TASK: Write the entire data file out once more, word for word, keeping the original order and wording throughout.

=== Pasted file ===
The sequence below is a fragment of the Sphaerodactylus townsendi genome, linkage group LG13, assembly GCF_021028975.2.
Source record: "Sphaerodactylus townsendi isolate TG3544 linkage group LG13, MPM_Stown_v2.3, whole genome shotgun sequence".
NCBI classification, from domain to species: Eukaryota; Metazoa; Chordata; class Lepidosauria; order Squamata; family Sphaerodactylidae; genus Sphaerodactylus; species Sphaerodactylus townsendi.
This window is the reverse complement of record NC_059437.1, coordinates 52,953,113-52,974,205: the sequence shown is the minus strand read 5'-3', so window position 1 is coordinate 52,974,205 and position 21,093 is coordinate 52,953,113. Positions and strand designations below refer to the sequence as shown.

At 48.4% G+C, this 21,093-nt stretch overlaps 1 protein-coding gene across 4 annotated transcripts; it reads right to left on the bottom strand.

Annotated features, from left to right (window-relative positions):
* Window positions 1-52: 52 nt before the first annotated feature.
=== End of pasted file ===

The sequence below is a fragment of the Sphaerodactylus townsendi genome, linkage group LG13, assembly GCF_021028975.2.
Source record: "Sphaerodactylus townsendi isolate TG3544 linkage group LG13, MPM_Stown_v2.3, whole genome shotgun sequence".
NCBI classification, from domain to species: Eukaryota; Metazoa; Chordata; class Lepidosauria; order Squamata; family Sphaerodactylidae; genus Sphaerodactylus; species Sphaerodactylus townsendi.
This window is the reverse complement of record NC_059437.1, coordinates 52,953,113-52,974,205: the sequence shown is the minus strand read 5'-3', so window position 1 is coordinate 52,974,205 and position 21,093 is coordinate 52,953,113. Positions and strand designations below refer to the sequence as shown.

At 48.4% G+C, this 21,093-nt stretch overlaps 1 protein-coding gene across 4 annotated transcripts; it reads right to left on the bottom strand.

Annotated features, from left to right (window-relative positions):
* Window positions 1-52: 52 nt before the first annotated feature.